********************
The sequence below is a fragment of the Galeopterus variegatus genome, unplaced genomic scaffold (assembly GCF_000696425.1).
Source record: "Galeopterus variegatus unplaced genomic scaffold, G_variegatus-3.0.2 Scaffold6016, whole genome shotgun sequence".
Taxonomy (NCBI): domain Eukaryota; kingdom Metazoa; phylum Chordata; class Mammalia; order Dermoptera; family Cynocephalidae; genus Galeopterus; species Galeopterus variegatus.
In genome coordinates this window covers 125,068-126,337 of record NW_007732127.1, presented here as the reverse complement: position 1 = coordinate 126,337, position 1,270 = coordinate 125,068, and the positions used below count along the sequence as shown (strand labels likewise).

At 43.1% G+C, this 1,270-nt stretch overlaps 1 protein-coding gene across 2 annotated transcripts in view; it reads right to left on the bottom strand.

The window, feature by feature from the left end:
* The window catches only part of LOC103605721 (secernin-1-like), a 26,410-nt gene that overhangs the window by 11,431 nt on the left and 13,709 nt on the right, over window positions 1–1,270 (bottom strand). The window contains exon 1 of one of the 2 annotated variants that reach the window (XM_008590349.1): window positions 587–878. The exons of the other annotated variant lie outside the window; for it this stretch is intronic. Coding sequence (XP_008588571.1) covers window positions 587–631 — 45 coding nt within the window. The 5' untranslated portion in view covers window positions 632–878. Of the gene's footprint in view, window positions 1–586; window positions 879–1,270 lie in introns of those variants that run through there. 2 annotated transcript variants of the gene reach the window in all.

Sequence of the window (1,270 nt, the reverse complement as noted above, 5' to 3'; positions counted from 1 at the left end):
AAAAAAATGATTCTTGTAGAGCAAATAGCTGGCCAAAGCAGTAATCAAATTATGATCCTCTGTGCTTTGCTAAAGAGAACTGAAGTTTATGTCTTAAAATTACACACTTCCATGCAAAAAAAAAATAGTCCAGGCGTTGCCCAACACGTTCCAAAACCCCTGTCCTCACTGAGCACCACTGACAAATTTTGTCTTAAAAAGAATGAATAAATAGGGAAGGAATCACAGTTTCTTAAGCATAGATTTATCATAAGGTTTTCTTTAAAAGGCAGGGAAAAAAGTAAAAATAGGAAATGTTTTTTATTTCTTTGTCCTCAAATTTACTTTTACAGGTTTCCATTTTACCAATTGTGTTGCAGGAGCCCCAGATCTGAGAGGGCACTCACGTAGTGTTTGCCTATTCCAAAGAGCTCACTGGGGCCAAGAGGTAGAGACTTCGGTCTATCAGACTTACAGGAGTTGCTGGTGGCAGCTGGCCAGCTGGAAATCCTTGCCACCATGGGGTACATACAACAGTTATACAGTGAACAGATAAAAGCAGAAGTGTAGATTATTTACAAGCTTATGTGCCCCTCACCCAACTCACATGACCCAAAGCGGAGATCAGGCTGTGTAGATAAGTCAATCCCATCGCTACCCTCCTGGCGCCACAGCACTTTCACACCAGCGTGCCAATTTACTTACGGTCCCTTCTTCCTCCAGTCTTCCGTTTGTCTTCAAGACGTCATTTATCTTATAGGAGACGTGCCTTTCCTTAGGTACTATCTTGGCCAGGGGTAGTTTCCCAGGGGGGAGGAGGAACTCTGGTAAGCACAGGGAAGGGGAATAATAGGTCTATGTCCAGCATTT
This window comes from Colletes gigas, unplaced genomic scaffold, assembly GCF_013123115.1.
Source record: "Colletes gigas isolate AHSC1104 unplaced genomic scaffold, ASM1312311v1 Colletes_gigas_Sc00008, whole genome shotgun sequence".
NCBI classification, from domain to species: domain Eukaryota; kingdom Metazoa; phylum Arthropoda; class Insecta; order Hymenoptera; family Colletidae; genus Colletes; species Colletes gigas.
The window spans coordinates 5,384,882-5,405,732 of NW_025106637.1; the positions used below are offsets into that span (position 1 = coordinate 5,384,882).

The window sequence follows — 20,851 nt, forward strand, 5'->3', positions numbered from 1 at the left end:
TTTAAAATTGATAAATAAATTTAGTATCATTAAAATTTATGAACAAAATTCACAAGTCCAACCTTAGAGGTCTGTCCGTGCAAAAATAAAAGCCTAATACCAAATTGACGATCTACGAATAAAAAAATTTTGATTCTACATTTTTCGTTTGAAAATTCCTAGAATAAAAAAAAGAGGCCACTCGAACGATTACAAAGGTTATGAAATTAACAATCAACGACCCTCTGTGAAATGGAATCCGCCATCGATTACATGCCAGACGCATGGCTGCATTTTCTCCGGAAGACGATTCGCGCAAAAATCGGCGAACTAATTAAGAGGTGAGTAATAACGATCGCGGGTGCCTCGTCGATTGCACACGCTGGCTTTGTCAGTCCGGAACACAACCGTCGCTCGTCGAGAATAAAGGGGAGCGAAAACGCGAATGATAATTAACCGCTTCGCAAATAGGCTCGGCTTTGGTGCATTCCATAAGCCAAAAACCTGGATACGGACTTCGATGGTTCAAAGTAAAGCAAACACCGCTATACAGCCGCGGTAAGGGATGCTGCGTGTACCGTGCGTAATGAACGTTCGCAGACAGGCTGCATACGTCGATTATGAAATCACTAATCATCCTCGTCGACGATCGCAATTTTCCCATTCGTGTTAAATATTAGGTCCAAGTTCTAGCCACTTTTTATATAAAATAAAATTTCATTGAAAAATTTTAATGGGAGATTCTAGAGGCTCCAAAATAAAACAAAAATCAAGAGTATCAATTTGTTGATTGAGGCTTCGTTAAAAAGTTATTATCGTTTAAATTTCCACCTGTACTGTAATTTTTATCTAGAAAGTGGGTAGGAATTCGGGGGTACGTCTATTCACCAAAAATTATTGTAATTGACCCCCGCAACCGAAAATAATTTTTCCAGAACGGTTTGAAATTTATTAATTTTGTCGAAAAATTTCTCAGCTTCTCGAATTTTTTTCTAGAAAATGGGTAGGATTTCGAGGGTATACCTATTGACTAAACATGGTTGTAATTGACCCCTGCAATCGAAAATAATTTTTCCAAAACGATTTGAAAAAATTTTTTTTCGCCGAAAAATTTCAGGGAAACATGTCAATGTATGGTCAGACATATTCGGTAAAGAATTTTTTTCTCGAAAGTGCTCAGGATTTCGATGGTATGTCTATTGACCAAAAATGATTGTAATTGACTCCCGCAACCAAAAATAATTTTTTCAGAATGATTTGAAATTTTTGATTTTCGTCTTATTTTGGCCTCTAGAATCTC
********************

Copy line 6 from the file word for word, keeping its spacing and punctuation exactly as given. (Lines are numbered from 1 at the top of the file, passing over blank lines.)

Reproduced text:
The window, feature by feature from the left end: